What is business language?

13 Oct 2021

Many technical professionals discover not speaking business language is a barrier to progress. How many projects never get past the idea stage because the tech teams couldn’t explain their idea effectively? How many tech leads miss out on promotion because they don’t speak business language?

So, what is business language?

  • Simplifies ideas and expresses them from a business perspective
  • Can describe complex topics in a way that everyone can understand
  • Focuses on the effort and outcomes

Business language simplifies ideas

Every language is confusing before you learn it. Business language is no different. When you understand business language, you’ll find its core purpose is to simplify, not to confuse.

Business language is a way of simplifying information in a way anyone can understand. It tells us ‘Why is this important for the business?’

It simplifies a topic into a few common themes. This works for any topic at work, and it doesn’t matter how complex the topic is. It also doesn’t matter what your job is, everyone at work should use this type of language at some point or another.

Business language is about business perspective

We need to think about ideas from the business perspective. The business isn’t a person, but it is a collection of people working with a common purpose. The business perspective views all topics and evaluates them against that common purpose.

Read more about the three main perspectives we use at work.

Business language focuses on effort and outcomes

The business perspective focuses on the effort to do work. It also focuses on the outcomes that work delivers.

  • Effort = the time, money and resources needed to deliver a specific outcome.
  • Outcome = the financial, time, quality, and compliance results the effort produces.

Every company has a finite amount of time, money and resources. The perspective of the business is to make the best use of those while trying to achieve its goals.

The outcomes are further broken down into specific outcomes:

  • Financial impacts: What is the cost or earnings change?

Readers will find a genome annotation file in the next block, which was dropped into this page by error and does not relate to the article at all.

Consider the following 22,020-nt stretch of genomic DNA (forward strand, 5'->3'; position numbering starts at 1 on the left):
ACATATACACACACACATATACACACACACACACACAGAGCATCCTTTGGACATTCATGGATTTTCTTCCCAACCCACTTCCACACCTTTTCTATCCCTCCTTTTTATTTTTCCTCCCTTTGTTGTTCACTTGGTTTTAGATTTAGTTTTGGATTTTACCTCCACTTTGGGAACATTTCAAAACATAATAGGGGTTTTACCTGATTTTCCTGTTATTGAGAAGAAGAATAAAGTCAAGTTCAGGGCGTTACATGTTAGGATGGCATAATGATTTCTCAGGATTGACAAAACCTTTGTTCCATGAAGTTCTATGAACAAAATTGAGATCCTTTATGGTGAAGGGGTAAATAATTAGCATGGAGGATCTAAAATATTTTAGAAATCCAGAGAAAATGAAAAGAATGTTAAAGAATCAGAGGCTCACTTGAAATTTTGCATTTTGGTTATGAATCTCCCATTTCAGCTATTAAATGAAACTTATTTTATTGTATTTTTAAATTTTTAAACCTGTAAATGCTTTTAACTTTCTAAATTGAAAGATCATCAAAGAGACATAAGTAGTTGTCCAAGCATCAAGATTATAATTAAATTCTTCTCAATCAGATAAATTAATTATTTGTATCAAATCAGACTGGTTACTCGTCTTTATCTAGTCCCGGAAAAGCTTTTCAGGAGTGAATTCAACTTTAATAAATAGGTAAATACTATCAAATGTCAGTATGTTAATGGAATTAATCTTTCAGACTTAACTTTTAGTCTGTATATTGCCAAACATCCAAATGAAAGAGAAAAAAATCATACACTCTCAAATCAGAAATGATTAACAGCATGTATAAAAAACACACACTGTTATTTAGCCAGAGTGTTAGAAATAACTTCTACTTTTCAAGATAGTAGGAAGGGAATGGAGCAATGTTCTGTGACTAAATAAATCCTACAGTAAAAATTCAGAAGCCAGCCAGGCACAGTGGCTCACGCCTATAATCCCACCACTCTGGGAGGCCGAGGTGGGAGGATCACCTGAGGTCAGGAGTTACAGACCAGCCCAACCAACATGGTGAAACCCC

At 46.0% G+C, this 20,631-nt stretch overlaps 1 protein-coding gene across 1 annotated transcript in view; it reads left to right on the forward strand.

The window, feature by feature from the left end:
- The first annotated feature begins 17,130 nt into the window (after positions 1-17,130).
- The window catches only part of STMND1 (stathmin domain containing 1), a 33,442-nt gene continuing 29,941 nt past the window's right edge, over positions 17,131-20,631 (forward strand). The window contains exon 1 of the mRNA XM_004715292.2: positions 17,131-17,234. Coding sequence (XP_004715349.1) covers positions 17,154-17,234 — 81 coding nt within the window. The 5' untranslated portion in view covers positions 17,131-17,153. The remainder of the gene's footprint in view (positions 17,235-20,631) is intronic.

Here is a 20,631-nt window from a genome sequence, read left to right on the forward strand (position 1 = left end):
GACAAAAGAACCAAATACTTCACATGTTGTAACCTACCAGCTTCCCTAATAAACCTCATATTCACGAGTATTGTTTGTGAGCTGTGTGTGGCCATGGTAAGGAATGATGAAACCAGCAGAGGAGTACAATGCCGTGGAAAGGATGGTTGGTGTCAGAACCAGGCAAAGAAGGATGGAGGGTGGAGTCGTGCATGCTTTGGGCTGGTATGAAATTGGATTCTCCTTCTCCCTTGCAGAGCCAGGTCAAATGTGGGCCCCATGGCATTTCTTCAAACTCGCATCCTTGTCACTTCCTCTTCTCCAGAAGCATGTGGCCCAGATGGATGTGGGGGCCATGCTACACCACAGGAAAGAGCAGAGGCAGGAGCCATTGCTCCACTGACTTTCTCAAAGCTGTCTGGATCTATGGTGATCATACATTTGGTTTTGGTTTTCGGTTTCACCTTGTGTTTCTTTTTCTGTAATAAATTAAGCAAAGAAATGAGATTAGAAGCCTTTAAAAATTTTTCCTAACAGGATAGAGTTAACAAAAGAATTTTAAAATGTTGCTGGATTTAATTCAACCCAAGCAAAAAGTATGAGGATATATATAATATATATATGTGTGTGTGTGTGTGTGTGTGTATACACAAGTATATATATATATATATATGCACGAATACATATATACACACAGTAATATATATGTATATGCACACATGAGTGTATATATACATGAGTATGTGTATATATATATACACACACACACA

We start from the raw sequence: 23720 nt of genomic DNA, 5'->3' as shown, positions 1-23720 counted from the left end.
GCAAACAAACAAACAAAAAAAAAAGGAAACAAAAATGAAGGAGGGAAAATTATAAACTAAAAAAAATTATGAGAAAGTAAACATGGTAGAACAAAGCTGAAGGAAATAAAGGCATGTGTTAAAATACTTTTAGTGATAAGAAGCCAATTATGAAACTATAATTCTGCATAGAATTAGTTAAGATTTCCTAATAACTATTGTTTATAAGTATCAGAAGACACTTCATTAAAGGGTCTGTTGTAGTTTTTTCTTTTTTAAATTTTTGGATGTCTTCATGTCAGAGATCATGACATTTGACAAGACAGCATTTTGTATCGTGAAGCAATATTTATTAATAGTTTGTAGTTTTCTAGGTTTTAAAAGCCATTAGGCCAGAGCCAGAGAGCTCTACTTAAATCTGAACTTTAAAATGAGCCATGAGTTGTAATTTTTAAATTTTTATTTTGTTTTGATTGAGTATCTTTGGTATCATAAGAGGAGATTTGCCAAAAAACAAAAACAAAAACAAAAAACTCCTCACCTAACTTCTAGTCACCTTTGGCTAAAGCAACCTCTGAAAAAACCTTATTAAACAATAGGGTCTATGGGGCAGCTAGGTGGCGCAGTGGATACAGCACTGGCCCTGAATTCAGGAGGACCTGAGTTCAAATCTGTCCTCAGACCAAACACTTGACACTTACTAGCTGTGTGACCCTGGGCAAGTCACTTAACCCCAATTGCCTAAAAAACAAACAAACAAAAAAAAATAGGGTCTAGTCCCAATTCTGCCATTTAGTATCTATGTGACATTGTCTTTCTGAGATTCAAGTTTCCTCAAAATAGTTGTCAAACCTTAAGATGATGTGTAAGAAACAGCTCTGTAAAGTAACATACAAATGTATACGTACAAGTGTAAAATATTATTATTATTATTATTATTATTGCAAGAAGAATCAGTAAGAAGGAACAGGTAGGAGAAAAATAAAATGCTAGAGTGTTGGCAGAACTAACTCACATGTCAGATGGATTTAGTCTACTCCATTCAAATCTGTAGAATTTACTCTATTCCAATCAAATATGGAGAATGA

• Time impacts: What is the speed, productivity, efficiency or capacity change?
  • Quality impacts: What is the difference for the user experience, performance or reputation?

Everything at work can be simplified and expressed in these terms. These are terms that everyone understands.

An example of business language in use

A complex IT project could be explained by talking about the technology, processes and systems involved. That description would make sense to experts who understand the technology. It wouldn’t make as much sense to anyone else. Executives, people in non-technical teams, investors, customers, they might all be confused.

Instead of focusing on how the technology works, the project could be described using the variables from the business perspective.

If we spend X days, Y dollars, and Z resources to build a new thing, we get A cost reduction, B efficiency and C customer experience improvement.

The business language description doesn’t need any technical information. It names the thing to be built, the upgrades to make, of the thing to remove. Then, business language is used to describe the effort needed to do the work and the outcomes from the effort. It doesn’t matter if the audience is new employee or the CEO, the description will make sense to them.


Despite how it looks from the outside, Business language isn’t mumbo jumbo. Business language is spoken by all roles, not just business roles. Technical professionals are absolutely able to learn to think and speak using it. The key is to shift perspective to consider what the business cares about.

If you are ever asked to use business language, shift your perspective. Don’t describe what your topic is or how something works. Talk about the effort to do it and the outcomes for doing it.

Focus on efforts and outcomes. How much time, money and resources will it take to do, and what are the financial, time and quality outcomes?

Do this and you’ll be talking a language every executive understands.